Cement Industry Seeks Policy Support for Long-Term Carbon Neutrality Goals
Ensuring the cement industry’s sustainability and commitment to reducing CO2 emissions remains a top priority for Congress. Member companies of the Portland Cement Association (PCA), representing the majority of U.S. cement manufacturers, recently visited Washington to engage with Congressional offices and federal agencies. The purpose of their visit was to outline crucial policy steps needed to support the industry’s efforts in cutting long-term CO2 emissions. With the Infrastructure Investment and Jobs Act (IIJA) gaining momentum and the Inflation Reduction Act (IRA) under scrutiny, the cement industry seeks policy support to achieve its carbon neutrality goals and contribute to the nation’s climate and infrastructure ambitions.
A Roadmap to Carbon Neutrality
The cement industry is currently implementing PCA’s Roadmap to Carbon Neutrality, a comprehensive plan that offers a range of actions and options for the cement-concrete-construction value chain to achieve net-zero emissions. However, many of these actions require policy support to be effectively implemented. Therefore, PCA and its members have highlighted several recommendations to Congress and federal agencies during their visit:
- Advancing Permitting Reform: PCA urges the implementation of vital permitting reforms that enable members to meet their carbon neutrality goals, particularly in adopting carbon capture technology. By streamlining the permitting process, cement manufacturers can more effectively invest in and deploy innovative technologies to reduce emissions.
- Promoting Alternative Fuels: Removing regulatory barriers to the use of alternative fuels in cement plants is crucial for reducing CO2 emissions. Increasing the use of alternative fuels would not only contribute to environmental sustainability but also enhance the industry’s overall resilience.
- Maintaining Buy America Exemptions: The cement industry calls for the preservation of industry exemptions for Buy America provisions in the IIJA. These exemptions are essential to ensure a steady supply of high-quality cement materials while supporting the legislation’s original intent.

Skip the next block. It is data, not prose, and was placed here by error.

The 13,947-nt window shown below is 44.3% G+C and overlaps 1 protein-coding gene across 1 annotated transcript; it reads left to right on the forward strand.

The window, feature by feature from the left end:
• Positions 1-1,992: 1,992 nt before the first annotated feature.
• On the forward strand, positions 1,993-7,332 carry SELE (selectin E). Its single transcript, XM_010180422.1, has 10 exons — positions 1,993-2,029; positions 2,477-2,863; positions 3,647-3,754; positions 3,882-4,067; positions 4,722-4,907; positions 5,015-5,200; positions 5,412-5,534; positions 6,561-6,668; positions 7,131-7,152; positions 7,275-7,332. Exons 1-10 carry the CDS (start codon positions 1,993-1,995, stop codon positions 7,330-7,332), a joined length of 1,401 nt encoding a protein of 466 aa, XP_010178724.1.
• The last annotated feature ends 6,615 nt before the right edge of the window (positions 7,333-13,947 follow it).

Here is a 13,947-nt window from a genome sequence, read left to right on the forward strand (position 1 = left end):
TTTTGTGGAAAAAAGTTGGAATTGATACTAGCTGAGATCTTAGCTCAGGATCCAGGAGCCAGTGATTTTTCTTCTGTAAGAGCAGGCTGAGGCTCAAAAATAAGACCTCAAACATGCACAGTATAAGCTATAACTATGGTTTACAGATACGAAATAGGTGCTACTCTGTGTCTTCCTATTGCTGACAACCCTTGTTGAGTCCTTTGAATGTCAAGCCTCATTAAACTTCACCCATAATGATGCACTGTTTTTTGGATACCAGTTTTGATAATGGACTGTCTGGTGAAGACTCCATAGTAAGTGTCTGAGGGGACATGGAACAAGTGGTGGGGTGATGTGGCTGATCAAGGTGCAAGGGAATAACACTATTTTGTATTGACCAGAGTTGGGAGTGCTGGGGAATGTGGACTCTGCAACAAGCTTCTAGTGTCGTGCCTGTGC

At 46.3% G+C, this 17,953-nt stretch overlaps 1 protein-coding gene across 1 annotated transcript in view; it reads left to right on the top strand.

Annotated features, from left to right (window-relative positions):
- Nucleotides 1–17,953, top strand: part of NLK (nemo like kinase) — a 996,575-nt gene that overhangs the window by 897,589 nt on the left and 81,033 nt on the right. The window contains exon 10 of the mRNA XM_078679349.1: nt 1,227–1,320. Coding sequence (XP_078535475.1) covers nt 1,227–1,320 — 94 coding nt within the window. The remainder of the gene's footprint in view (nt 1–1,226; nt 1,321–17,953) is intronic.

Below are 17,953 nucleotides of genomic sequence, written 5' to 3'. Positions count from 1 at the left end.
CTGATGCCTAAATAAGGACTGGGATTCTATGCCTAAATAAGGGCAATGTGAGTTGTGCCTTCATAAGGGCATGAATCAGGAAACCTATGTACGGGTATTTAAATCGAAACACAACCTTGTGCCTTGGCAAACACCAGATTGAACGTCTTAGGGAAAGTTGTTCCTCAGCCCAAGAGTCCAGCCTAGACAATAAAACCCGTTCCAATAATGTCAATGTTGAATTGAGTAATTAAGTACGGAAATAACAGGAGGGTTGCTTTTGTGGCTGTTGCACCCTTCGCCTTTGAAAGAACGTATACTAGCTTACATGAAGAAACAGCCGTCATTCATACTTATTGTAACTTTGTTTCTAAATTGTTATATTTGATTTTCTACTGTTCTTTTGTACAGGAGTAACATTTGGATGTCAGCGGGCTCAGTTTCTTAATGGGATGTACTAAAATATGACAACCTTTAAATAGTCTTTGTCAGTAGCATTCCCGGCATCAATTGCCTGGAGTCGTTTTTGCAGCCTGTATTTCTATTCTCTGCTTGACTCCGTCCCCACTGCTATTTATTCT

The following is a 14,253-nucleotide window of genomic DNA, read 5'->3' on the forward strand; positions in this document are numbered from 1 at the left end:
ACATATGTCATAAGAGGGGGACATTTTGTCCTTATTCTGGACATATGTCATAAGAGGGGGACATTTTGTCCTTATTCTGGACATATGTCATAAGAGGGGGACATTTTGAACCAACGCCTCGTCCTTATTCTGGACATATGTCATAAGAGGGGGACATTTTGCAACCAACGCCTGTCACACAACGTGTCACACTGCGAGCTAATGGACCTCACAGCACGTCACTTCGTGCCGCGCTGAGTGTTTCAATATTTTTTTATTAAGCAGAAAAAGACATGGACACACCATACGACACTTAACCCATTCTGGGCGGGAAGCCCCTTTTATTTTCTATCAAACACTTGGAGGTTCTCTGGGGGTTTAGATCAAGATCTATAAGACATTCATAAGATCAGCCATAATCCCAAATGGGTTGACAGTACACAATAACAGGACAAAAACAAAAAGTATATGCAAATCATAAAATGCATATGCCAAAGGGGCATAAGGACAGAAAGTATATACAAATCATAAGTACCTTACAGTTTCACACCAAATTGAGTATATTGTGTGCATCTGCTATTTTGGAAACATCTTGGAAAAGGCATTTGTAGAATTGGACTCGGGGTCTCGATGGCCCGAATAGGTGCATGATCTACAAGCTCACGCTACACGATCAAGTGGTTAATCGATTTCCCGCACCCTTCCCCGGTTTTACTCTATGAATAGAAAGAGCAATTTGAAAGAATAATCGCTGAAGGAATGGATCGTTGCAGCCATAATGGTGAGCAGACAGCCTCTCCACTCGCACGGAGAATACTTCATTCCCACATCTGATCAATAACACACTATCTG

- Reauthorizing the Federal Aviation Administration (FAA): It is imperative to reauthorize the FAA before September 30, 2023, to ensure continued progress in aviation infrastructure and safety. A robust FAA reauthorization will enable the cement industry to play its part in sustainable aviation development.
- Supporting Carbon Capture Technologies: The industry emphasizes the importance of sustained funding for the Department of Energy’s research, design, and deployment of carbon capture technologies. Continued investment in these technologies will accelerate progress toward carbon neutrality.
Congress’s Crucial Role
Mike Ireland, President and CEO of PCA, emphasizes the critical role Congress plays in helping the cement industry achieve its sustainability goals. Passing landmark legislation such as the Bipartisan Infrastructure Law and the Inflation Reduction Act reflects Congress’s recognition of cement’s vital role in long-term climate and infrastructure ambitions. However, carbon neutrality cannot be achieved without the industry receiving support from Congress in the form of appropriate policies. The success of the cement industry’s sustainability efforts is interconnected with Congress’s commitment to fostering a sustainable future.
The Importance of Cement in the U.S. Economy
Concrete, which relies on cement as a key ingredient, is essential to the American built environment. Approximately 260 million cubic yards of concrete are used annually in the United States. The cement, concrete, and related industries provide direct and indirect employment to nearly 600,000 individuals and contribute over $130 billion to the U.S. economy each year. As new federally funded infrastructure projects, aligned with sustainability goals, will add an additional 46 million tons of cement through the IIJA, the need to reduce emissions from the construction sector becomes more pressing.
A Commitment to Sustainability
The cement industry has already made significant progress in reducing its emissions, currently accounting for just 1.25 percent of U.S. CO2 emissions. Nonetheless, PCA continues to educate Congress and federal agencies on the industry’s commitment to sustainability and its potential to further reduce emissions even as demand for cement increases. Through ongoing dialogue and advocacy, PCA aims to foster a deeper understanding of the innovative technologies, best practices, and policy support required to achieve carbon neutrality throughout the entire cement-concrete-construction value chain. By emphasizing the importance of collaborative efforts and the need for targeted policies, PCA strives to ensure that the cement industry remains at the forefront of environmental stewardship while supporting the nation’s economic growth and infrastructure development.